As the media worldwide broadly publicized the finding of the Antarctic hole, it became the focus of the atmospheric science community. As Ross described the event, when the ozone hole split in two, allowing one of its fragments or regions to reassert its position over the Antarctic Pole while the other one spread into the mid-latitude regions, it implied "a sudden stratospheric warming."
This type of global warming occurs in roughly half of all winters in the Arctic. The scientific explanation, Ross said, is "they are produced by the dynamic momentum force resulting from the breaking and dissipation of planetary-scale Rossby waves in the stratosphere."
This phenomenon had never been observed in the Antarctic prior to 2002, according to reliable records that go back some 50 years. Consequently, Ross and Lekien labeled it a "prototype" of rare atmospheric events.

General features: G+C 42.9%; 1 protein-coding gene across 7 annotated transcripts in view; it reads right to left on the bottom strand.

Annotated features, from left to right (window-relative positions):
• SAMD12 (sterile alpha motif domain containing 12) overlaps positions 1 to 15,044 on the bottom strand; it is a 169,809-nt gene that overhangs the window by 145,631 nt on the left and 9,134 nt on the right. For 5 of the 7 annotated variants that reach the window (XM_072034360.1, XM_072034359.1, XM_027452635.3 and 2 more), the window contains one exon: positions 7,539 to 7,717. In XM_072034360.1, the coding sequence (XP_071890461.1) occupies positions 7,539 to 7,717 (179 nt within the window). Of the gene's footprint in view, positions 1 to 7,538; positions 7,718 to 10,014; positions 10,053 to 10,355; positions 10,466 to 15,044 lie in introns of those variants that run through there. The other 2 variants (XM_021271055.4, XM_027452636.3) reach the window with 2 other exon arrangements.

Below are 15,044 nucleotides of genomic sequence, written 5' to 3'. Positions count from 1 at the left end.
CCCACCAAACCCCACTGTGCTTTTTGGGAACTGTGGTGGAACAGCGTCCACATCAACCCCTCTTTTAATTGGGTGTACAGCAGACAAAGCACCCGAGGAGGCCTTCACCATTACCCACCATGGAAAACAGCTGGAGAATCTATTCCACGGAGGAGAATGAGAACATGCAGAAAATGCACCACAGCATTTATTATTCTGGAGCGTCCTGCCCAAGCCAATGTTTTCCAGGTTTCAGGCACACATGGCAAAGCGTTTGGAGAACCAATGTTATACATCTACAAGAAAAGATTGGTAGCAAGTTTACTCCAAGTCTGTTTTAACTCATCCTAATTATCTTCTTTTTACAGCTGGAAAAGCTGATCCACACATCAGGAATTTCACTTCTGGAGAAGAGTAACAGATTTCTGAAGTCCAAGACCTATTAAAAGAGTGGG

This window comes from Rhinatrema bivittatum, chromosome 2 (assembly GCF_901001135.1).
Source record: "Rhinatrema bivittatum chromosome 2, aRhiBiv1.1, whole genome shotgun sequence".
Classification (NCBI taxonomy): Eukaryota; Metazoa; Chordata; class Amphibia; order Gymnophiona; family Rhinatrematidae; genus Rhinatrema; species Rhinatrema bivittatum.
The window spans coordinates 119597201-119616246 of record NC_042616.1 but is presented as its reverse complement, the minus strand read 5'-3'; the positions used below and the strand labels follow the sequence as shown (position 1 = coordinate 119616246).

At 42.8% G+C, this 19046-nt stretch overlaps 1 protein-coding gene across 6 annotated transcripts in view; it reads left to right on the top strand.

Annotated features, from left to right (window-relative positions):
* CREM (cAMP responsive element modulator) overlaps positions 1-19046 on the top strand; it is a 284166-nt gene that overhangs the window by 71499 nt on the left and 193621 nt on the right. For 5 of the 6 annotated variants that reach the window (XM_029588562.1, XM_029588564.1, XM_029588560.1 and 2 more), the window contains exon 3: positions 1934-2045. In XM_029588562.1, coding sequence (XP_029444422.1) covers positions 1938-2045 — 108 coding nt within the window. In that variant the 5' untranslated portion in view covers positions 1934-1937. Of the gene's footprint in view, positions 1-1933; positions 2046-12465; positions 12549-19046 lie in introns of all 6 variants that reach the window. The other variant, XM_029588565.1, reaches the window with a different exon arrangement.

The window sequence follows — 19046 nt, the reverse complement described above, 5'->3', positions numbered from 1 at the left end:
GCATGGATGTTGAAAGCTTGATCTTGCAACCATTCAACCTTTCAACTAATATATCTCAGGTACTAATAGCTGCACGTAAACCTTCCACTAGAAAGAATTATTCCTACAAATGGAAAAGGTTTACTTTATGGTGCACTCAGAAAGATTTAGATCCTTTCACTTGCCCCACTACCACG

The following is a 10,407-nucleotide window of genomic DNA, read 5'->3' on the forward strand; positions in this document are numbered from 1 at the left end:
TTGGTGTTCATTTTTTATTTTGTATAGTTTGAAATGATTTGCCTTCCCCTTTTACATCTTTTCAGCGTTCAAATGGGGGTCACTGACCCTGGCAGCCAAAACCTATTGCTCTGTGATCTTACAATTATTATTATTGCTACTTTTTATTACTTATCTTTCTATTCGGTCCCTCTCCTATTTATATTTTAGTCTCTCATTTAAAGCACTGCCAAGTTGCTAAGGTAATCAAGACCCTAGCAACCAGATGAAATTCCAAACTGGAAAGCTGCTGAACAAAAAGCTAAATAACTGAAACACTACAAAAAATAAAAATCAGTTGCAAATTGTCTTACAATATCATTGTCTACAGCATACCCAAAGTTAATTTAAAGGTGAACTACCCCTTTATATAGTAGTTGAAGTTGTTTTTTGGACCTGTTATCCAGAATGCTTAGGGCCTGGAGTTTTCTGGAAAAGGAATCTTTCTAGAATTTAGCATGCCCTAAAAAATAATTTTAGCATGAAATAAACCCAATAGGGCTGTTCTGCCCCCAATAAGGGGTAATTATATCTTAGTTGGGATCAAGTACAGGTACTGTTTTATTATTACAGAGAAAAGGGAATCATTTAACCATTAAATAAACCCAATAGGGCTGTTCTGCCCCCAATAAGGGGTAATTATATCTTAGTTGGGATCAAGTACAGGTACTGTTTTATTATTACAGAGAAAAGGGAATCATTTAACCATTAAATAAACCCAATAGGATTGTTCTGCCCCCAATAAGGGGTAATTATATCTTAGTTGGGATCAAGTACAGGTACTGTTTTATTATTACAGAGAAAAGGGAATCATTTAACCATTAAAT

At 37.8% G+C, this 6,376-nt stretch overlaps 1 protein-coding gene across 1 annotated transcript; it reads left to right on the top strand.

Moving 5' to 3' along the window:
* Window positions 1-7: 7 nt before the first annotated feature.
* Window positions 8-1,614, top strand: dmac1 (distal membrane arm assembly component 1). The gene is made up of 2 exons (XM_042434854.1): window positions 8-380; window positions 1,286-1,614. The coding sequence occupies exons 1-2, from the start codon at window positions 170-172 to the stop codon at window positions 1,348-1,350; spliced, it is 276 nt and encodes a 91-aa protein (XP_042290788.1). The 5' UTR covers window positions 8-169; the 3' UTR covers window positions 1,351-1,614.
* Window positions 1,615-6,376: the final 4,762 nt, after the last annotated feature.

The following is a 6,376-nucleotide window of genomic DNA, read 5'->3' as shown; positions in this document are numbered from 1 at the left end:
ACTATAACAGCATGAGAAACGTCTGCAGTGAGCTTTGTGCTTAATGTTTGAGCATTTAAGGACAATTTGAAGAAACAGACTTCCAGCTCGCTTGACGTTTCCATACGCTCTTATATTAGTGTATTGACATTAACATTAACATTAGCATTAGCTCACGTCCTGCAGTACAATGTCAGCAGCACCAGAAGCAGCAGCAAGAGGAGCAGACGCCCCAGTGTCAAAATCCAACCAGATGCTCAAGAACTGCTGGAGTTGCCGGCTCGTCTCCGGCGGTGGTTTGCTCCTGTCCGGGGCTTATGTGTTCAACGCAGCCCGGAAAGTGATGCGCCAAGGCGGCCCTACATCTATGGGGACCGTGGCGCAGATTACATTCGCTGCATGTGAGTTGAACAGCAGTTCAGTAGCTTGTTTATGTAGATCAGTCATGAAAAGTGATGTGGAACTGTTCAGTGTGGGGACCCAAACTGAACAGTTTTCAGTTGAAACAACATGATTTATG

Reviewing data from the event, they were able to determine that an isolated "blob of air" was slowly rotating over Antarctica. Lagrangian coherent structures, some which repel nearby air and some that attract it, formed inside the vortex. The vortex pinched off, sending the northwestern part of the ozone hole off into the mid latitude range while the southwestern portion returned to its regular position over the South Pole.
Consequently, they write, when there is more than one vortex flow on a sphere, such as the planet Earth, "complicated spatial structures can arise and evolve, such as the polar vortex split." They were able to model this event, capturing some of its dynamic features.
"This model is very relevant both in atmospheric and oceanographic settings when one considers large-scale phenomena where the spatial geometry of the Earth's surface becomes important. The full spherical geometry, as opposed to tangent plane approximations, is particularly important when considering global streamline patterns generated by a given vorticity distributionThese p
|Contact: Lynn Nystrom|